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Re: [libvirt] Notes from the KVM Forum relevant to libvirt

On Tue, Aug 23, 2011 at 04:24:46PM +0100, Stefan Hajnoczi wrote:
> On Tue, Aug 23, 2011 at 12:15 PM, Daniel P. Berrange
> <berrange redhat com> wrote:
> > I was at the KVM Forum / LinuxCon last week and there were many
> > interesting things discussed which are relevant to ongoing libvirt
> > development. Here was the list that caught my attention. If I have
> > missed any, fill in the gaps....
> >
> >  - Sandbox/container KVM.  The Solaris port of KVM puts QEMU inside
> >   a zone so that an exploit of QEMU can't escape into the full OS.
> >   Containers are Linux's parallel of Zones, and while not nearly as
> >   secure yet, it would still be worth using more containers support
> >   to confine QEMU.
> Can you elaborate on why Linux containers are "not nearly as secure"
> [as Solaris Zones]?

Mostly because the Linux namespace functionality is far from complete,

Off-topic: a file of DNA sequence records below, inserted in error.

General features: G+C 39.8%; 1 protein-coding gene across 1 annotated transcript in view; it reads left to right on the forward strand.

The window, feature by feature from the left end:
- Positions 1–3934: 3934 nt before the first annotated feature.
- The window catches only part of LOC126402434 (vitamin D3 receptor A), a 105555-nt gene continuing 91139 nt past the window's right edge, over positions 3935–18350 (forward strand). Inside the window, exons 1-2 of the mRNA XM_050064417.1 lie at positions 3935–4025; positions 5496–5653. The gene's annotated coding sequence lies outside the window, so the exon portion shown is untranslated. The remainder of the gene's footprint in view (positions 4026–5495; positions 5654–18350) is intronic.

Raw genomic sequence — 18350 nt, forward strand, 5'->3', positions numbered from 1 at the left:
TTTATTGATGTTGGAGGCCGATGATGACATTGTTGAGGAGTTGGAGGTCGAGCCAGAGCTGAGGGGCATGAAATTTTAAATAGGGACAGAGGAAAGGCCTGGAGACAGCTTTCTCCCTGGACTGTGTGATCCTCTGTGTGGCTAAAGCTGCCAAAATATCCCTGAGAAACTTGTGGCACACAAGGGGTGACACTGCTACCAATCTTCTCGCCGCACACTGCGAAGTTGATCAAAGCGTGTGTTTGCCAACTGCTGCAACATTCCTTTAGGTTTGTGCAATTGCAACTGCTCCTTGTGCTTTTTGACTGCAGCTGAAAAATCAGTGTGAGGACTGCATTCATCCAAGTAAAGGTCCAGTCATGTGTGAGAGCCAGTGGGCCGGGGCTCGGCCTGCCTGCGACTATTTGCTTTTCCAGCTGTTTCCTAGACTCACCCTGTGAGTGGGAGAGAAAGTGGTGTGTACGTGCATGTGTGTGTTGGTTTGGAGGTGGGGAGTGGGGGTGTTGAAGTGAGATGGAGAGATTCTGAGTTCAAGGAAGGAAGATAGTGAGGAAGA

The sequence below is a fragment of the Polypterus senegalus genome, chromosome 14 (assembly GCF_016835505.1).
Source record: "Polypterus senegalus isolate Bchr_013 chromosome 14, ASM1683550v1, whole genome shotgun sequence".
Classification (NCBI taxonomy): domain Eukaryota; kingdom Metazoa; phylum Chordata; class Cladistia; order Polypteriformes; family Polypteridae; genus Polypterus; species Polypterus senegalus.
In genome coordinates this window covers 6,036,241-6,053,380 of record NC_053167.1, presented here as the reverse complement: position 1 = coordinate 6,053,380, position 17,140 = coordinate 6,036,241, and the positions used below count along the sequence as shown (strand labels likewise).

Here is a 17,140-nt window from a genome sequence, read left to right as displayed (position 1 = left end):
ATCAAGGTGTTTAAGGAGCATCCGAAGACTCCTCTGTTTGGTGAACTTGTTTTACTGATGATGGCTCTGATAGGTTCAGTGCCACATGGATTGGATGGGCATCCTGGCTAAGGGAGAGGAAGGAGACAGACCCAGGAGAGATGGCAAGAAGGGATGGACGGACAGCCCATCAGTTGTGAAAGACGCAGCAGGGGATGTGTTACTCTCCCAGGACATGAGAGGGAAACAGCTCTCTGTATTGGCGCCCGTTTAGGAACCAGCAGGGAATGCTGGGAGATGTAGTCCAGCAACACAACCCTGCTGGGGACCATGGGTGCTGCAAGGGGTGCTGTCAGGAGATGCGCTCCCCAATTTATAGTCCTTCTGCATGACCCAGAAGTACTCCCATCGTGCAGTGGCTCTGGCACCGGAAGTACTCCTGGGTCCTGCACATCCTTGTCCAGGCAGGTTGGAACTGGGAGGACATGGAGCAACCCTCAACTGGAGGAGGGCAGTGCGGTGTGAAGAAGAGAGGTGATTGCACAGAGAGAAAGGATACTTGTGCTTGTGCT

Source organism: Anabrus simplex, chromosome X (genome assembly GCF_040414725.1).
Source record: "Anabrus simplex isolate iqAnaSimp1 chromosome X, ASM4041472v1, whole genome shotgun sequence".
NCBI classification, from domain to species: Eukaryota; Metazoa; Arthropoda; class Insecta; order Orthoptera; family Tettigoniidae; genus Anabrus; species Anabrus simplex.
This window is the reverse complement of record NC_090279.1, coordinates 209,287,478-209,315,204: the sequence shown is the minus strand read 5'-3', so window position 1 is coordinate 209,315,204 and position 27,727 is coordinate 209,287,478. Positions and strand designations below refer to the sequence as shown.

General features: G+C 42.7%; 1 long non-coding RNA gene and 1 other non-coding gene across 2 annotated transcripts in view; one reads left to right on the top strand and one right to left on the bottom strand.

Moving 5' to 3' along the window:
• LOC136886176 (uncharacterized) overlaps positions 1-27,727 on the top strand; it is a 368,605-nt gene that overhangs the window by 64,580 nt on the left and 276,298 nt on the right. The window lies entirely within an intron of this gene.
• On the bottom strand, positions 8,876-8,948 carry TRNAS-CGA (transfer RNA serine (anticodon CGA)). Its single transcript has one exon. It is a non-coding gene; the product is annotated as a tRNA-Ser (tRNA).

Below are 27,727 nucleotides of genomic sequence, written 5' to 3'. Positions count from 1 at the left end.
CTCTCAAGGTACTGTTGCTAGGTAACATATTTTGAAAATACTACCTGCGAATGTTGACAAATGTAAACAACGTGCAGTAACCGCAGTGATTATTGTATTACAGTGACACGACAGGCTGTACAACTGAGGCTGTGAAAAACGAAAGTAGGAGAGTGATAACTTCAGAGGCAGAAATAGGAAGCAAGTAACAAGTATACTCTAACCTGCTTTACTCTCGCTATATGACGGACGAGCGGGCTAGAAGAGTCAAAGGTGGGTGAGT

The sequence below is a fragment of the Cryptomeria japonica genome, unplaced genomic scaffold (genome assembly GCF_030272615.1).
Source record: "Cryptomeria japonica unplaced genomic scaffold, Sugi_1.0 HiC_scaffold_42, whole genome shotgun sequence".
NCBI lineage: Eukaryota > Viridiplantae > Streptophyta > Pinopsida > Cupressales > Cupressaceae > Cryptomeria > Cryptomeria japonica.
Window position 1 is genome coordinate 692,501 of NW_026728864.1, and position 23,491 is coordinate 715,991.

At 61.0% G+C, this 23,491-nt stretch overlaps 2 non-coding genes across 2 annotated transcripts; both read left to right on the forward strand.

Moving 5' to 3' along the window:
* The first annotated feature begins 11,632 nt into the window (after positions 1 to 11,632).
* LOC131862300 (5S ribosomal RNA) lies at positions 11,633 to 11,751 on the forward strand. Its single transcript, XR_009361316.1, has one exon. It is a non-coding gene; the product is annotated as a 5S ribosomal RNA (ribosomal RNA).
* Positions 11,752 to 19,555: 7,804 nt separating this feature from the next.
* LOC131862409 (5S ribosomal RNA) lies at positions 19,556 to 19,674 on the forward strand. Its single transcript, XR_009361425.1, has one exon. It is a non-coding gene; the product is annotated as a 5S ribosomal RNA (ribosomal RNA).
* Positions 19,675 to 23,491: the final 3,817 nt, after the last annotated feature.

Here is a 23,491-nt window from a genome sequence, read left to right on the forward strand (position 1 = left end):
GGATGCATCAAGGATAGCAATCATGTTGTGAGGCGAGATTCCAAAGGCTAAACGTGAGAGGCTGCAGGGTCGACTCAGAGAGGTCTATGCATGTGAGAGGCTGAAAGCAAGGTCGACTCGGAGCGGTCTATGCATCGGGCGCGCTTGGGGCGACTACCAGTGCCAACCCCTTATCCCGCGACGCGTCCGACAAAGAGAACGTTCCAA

notably lacking proper UID/GID/capability separation, and UID/GID
virtualization wrt filesystems. The longer answer is here:


So at this time you can't build a secure container on Linux, relying
just on DAC alone. You have to add in a MAC layer ontop of the container
to get full security benefits, which obviously defeats the point of
using the container as a backup for failure in the MAC layer.

> >  - Native KVM tool. The problem statement was that the QEMU code is too
> >   big/complex & and command line args are too complex, so lets rewrite
> >   from scratch to make the code small & CLI simple. They achieve this,
> >   but of course primarily because they lack so many features compared
> >   to QEMU. They had libvirt support as a bullet point on their preso,
> >   but I'm not expecting it to replace the current QEMU KVM support in
> >   the forseeable future, given its current level of features and the
> >   size of its dev team compared to QEMU/KVM. They did have some fun
> >   demos of booting using the host OS filesystem though. We can
> >   actually do the same with regular KVM/libvirt but there's no nice
> >   demo tool to show it off. I'm hoping to create one....
> Yep it's virtfs which QEMU has supported for a while.  The trick is
> setting things up so that the Linux guest boots from virtfs.

It isn't actually that hard from a technical POV, it is just that most
(all?) distros typical  initrd files lack support for specifying 9p over
virtio as a root filesystem.

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